* This completely depends on the situation. You won't convince a devoutly religious person, but that may not be true for conversations with agnostics or others with an open mind, or people in an audience. If you know your stuff, show respect and stand your ground: you can do wonders.
* Research various religions. When confronted by someone who is faithful, whatever their religion may be, you can demonstrate your general familiarity with their conception of reality, which should show them that you're not simply ignorant. You can then go on to point out how their religion relates to other belief systems, especially if you are able to put details into historical context, and show that there is not a universal truth but rather that ideas evolve over time in different places with different people in different situations. For example, you may point out that the Biblical account of Noah's flood was actually derived from the story of Gilgamesh, or that the story of Jesus Christ is a point-by-point parallel to numerous others that came before.
* It may be helpful to ask whether they believe in Zeus, or Thor, or any number of other historical deities. If they say they don't, you can point out that they themselves are an atheist with regard to those deities, and that's precisely how you view their own deity. To underscore the point, you can suggest that, for the rest of the conversation, the word "atheist" be replaced by "athorist," and this should help put the discussion in a clearer context.
* Do some research on arguments for and against the existence of a universal creator deity (which may or may not have been intelligent or conscious in any sense we might recognize), as well as for and against the existence of a personal God (a deity concerned with the daily affairs of human beings). These are separate concepts, and accepting or rejecting one does not necessarily mean accepting or rejecting the other as well. Familiarizing yourself with these points will enable you to present your case when fallacious arguments (such as Pascal's Wager, or the hurricane-in-a-junkyard argument, and so on) are brought up in conversation.
* Keep in mind that a person's religion serves important social and cultural functions for him/her, in addition to just being a belief system. It's helpful to realize that while you might be engaging in a simple philosophical debate, the other person might be seeking reassurance that those around him/her share cultural similarity (one of us), and may become hostile merely because they feel uncomfortable hearing your views.
* If you feel that atheism is taboo in your society, chances are that other atheists will feel the same and will keep their beliefs to themselves. Don't let this make you think you are alone.
* All your friends don't need to be atheists. A friendship requires only mutual respect. If you want someone to discuss your beliefs with, and your friends aren't the right choice, you can visit online forums or chat over the internet.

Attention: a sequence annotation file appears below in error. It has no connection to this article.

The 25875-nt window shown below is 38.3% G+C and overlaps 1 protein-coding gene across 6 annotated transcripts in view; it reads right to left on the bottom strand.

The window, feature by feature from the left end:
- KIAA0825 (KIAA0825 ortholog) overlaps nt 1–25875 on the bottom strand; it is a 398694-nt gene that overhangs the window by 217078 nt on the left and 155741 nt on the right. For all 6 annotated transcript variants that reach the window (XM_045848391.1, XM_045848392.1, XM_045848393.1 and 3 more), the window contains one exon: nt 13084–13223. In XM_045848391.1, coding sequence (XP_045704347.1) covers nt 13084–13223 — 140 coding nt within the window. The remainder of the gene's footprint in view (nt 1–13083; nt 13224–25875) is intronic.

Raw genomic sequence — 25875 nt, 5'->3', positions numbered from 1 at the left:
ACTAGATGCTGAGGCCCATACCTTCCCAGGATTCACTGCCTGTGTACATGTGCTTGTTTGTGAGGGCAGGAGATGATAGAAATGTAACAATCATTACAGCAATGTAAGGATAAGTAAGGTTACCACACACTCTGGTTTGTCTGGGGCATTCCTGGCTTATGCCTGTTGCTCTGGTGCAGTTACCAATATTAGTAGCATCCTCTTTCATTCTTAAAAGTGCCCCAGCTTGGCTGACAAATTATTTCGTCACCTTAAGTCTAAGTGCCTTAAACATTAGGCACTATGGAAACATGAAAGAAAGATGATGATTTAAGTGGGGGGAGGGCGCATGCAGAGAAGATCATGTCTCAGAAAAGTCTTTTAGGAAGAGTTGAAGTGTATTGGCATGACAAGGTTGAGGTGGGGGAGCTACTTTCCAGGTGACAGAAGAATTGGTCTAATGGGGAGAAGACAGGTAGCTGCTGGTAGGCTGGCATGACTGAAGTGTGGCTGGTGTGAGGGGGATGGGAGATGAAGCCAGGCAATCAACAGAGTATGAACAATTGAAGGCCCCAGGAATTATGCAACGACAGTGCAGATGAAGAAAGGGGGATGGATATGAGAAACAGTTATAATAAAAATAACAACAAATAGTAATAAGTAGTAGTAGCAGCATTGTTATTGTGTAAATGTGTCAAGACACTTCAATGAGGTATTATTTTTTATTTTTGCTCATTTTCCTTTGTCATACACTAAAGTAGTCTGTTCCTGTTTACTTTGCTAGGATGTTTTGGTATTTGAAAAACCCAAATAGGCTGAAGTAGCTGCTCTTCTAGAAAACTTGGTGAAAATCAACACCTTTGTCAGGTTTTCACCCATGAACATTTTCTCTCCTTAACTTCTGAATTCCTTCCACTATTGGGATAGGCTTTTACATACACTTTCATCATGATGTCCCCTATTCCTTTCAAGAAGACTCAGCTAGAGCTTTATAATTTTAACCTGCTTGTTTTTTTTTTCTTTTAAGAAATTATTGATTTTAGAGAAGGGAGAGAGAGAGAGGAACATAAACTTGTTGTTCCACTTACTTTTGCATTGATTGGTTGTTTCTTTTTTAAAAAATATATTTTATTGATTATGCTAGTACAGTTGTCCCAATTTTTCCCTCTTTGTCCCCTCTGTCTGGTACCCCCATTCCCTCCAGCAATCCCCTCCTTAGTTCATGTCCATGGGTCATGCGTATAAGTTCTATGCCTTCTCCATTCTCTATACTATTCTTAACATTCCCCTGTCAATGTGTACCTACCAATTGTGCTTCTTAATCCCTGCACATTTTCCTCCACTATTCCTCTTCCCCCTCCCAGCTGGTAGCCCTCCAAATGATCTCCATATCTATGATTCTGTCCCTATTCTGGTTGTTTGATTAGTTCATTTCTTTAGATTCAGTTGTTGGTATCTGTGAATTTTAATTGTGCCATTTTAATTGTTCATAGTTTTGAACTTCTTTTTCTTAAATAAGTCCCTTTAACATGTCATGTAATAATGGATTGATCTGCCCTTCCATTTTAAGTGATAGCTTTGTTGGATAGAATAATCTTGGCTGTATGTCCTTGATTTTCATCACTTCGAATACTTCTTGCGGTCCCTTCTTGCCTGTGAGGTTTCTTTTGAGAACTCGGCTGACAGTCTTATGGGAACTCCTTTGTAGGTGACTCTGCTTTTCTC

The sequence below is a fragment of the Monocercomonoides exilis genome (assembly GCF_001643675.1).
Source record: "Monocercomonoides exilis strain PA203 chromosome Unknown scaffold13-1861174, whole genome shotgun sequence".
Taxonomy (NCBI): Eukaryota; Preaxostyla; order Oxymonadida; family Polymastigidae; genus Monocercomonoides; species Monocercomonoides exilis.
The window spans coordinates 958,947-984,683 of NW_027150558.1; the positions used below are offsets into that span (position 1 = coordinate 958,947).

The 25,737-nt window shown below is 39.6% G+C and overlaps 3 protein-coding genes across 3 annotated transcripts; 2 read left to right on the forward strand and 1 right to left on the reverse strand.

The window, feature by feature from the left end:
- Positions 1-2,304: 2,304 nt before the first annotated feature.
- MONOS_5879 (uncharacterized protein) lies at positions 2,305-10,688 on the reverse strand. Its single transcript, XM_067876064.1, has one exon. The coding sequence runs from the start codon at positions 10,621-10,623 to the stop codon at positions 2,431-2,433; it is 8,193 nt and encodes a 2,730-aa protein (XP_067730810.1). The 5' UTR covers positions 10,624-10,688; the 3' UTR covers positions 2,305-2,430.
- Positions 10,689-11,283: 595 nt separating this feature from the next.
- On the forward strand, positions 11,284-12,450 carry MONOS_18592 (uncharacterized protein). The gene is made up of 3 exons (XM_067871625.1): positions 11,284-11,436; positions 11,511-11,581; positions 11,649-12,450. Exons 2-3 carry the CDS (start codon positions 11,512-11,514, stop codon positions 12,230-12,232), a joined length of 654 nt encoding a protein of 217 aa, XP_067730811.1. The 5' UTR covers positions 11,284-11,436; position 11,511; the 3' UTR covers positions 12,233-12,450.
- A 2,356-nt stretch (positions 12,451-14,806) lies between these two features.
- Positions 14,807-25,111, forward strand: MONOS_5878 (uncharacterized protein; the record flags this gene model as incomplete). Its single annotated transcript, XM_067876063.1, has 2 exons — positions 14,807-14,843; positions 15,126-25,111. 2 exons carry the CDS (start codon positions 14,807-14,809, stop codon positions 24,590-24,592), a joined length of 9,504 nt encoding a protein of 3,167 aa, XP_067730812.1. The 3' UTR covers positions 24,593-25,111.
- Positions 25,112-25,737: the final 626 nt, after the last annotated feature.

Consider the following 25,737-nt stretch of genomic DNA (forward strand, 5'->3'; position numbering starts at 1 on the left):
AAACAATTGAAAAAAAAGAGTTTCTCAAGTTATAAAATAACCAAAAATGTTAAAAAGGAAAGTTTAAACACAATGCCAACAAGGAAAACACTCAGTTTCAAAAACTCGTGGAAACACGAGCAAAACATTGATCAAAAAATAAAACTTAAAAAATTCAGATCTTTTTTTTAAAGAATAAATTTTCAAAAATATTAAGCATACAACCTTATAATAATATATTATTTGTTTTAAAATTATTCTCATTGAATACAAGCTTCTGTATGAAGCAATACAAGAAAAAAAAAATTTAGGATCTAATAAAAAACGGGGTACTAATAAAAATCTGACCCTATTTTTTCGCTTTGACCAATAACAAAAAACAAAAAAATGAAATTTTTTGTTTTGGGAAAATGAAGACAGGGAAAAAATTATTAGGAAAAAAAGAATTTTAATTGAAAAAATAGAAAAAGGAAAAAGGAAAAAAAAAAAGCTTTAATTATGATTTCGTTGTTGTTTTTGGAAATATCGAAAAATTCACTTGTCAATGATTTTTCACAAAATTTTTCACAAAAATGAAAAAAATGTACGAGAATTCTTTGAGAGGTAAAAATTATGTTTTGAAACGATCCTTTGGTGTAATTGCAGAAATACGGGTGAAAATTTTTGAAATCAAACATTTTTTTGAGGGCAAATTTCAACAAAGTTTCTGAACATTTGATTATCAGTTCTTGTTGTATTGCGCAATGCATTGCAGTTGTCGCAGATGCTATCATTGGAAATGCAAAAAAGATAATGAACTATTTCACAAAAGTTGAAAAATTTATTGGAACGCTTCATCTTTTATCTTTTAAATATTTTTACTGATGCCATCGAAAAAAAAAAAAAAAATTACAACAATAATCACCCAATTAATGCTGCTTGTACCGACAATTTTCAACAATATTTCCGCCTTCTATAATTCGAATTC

* Having religious friends needn't be an issue if both of you are friends outside of religion, and are respectful when religion comes up.
* If you are dealing with someone who is persistent in wanting to discuss religion, say something like "I understand that you see your beliefs as the truth, but I feel the same way about mine." You could also end with a statement such as "I am familiar with [your religion], but I have chosen not to follow it," to emphasize that your beliefs are your own choice. Stay friendly, or you could make an enemy. It's always better to have a mere acquaintance than an enemy!
* If you get into a tight spot and want to end the discussion, remember that a deity (EVERY deity, even Scientology's deity) is a philosophical entity that can be neither proved nor disproved. Even if it seems like illogical nonsense to you for them to believe in something that cannot be proven it's still a good way to end it.
* You may consider avoiding the use of the term "atheist" when talking to religious people, for whom it may be emotionally colored. You can favor more neutral terms like "secular" instead.
* Some people come to atheism through rejection of a religious upbringing. If this is your experience, try to separate your negative emotions about your past influences from your rational choice of atheism. Religious people may see negativity and bitterness in an atheist and assume you have rejected religion for the wrong reasons. Face the world optimistically, feeling confident in your beliefs.
* Most atheists find belief in a supernatural deity to be irrational. However, stating this perspective bluntly is bound to cause hurt and discord. It will almost never change minds. Take it easy.
* Remember that before entering any real heated arguments or discussing your beliefs openly, that atheists and agnostics are very different. Atheists are people who either deny or doubt the existence of deity/deities. Agnostics are people who are unsure of whether there is any deity (or other existence of ideas that are usually considered religious, such as an afterlife), or do not believe there is any way to find out if any belief is true.